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The Great American Songbooks shows how popular music shapes and permeates a host of modernism's hallmark texts. Austin Graham begins his study of 20th-century texts with a discussion of American popular music and literature in the 19th century. He posits Walt Whitman as a proto-modernist who drew on his love of opera to create the epic free-verse poetry that would heavily influence his bardic successors. One can witness this in T. S. Eliot, whose poem The Waste Land relies on Whitman's verse style to emphasize how 19th-century structures of feeling regarding music persist into the 20th century. From opera and standards of the Victorian musical hall, Graham moves to the blues to reveal the multifaceted ways it shaped works in the Harlem Renaissance, most notably in the verse of Langston Hughes and Jean Toomer's stream-of-consciousness masterpiece, Cane. The second half of Songbooks advances an argument for a musical eclecticism that arose alongside rapid industrialization. Writers like Scott Fitzgerald and John Dos Passos, Graham argues, developed a notion of musical eclecticism to help them process—or cope—with the unprecedented invasiveness of popular music, particularly in major cities. This eclecticism runs counter to critics like Adorno who equate popular music with mass produced mechanisms such as the phonograph and radio, and thus with degraded, cultural forms. In conclusion, Graham suggests how modernist writers experienced, and sometimes theorized, a more nuanced, sophisticated, and fluid mode of interaction with popular music.
“Not since the late Leonard Bernstein has classical music had a combination salesman-teacher as irresistible as Kapilow.” —Kansas City Star Few people in recent memory have dedicated themselves as devotedly to the story of twentieth- century American music as Rob Kapilow, the composer, conductor, and host of the hit NPR music radio program, What Makes It Great? Now, in Listening for America, he turns his keen ear to the Great American Songbook, bringing many of our favorite classics to life through the songs and stories of eight of the twentieth century’s most treasured American composers—Kern, Porter, Gershwin, Arlen, Berlin, Rodgers, Bernstein, and Sondheim. Hardly confi ning himself to celebrating what makes these catchy melodies so unforgettable, Kapilow delves deeply into how issues of race, immigration, sexuality, and appropriation intertwine in masterpieces like Show Boat and West Side Story. A book not just about musical theater but about America itself, Listening for America is equally for the devotee, the singer, the music student, or for anyone intrigued by how popular music has shaped the larger culture, and promises to be the ideal gift book for years to come.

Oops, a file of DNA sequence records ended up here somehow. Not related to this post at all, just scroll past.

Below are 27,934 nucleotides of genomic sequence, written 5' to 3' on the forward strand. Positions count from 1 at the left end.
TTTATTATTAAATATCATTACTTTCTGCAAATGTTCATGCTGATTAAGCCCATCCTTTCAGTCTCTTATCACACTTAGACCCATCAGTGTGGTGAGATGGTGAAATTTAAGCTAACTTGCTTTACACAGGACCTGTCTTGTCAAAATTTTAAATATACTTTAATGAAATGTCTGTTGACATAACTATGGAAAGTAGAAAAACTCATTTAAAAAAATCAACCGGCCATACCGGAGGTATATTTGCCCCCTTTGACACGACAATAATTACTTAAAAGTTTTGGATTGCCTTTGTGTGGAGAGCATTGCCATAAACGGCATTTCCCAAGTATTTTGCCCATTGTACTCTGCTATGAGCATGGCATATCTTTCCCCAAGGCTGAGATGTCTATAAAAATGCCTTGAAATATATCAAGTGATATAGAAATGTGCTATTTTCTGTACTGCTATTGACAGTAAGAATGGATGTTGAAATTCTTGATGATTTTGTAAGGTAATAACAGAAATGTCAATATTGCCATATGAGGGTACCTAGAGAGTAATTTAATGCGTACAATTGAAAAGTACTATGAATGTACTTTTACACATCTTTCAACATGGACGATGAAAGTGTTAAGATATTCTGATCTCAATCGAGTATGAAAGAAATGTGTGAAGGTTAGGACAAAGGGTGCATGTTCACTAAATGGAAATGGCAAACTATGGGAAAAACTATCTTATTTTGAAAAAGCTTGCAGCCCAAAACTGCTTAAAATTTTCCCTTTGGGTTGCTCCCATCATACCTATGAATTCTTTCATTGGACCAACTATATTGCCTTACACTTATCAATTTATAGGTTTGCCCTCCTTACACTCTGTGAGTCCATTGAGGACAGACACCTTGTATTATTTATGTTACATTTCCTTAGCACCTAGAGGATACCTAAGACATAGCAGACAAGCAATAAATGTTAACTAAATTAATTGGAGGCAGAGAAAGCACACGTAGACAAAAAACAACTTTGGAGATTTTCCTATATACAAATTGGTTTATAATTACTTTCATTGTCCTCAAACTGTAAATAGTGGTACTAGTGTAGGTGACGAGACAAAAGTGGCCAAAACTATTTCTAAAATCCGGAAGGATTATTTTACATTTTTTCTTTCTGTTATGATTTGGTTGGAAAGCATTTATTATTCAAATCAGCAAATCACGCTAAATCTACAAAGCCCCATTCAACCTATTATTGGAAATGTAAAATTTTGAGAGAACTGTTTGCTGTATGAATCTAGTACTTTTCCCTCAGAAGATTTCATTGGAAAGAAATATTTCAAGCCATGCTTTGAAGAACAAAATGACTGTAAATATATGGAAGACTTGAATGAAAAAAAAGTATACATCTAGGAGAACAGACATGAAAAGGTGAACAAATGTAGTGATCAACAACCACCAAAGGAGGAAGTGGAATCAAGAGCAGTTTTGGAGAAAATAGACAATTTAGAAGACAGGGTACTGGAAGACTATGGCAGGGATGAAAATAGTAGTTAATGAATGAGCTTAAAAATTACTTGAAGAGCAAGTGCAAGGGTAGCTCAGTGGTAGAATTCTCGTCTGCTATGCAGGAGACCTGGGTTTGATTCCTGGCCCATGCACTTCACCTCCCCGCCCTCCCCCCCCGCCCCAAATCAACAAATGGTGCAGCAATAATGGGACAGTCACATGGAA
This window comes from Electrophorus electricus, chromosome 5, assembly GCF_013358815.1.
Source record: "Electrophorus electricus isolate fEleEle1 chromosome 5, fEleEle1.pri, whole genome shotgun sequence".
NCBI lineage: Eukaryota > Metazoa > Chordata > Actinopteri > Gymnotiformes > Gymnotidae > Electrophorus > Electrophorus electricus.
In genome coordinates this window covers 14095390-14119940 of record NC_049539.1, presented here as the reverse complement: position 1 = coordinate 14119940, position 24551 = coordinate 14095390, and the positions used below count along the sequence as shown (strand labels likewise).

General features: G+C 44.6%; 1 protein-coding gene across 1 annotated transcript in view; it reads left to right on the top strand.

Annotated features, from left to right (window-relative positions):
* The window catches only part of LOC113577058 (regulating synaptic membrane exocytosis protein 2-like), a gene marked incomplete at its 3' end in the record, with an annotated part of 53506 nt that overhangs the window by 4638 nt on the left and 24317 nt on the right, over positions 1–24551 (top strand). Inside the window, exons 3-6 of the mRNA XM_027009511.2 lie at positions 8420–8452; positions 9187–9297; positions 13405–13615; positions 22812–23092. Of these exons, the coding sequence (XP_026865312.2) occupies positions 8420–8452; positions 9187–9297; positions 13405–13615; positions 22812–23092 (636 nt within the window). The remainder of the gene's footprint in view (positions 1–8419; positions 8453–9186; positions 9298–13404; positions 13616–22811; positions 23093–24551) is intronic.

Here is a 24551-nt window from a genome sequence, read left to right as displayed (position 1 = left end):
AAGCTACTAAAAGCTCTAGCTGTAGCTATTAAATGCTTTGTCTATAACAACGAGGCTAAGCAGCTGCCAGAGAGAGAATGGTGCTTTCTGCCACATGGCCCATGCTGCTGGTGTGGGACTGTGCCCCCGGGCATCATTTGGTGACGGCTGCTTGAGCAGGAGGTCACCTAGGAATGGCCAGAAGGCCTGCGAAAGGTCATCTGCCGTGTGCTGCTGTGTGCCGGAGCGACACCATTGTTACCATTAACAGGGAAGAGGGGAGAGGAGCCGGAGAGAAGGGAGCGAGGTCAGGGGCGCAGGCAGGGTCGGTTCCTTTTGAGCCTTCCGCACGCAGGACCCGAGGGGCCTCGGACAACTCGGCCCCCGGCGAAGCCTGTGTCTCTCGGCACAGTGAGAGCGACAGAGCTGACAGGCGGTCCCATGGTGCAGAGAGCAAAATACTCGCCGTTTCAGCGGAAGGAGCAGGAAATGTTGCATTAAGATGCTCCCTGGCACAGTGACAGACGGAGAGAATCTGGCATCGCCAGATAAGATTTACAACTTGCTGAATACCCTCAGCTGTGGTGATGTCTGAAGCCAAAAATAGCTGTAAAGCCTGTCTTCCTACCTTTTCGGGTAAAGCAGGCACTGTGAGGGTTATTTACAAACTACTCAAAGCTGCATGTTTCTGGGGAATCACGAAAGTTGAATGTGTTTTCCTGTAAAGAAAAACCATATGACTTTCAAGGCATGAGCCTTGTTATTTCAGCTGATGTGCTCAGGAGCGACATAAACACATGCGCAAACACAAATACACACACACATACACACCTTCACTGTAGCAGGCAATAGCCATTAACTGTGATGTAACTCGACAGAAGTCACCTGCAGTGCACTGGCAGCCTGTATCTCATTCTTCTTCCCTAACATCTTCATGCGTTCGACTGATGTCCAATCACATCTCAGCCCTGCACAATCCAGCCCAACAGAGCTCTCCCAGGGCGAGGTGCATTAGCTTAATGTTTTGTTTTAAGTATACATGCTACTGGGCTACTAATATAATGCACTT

(Piano/Vocal/Guitar Songbook). From Gershwin and Rodgers & Hammerstein to Stephen Schwartz & Stephen Sondheim, 100 timeless hits from the Great White Way are showcased in this book of classics in arrangements for piano, voice and guitar. Songs include: And All That Jazz * Beauty and the Beast * Can't Take My Eyes off of You * Don't Rain on My Parade * Edelweiss * Footloose * I Whistle a Happy Tune * If I Only Had a Brain * The Impossible Dream (The Quest) * Luck Be a Lady * Maria * New York, New York * One * Popular * Puttin' on the Ritz * Seasons of Love * Send in the Clowns * Seventy Six Trombones * Singin' in the Rain * Someone to Watch over Me * Sunrise, Sunset * The Surrey with the Fringe on Top * This Is the Moment * Tomorrow * Whatever Lola Wants (Lola Gets) * You're the Top * and more.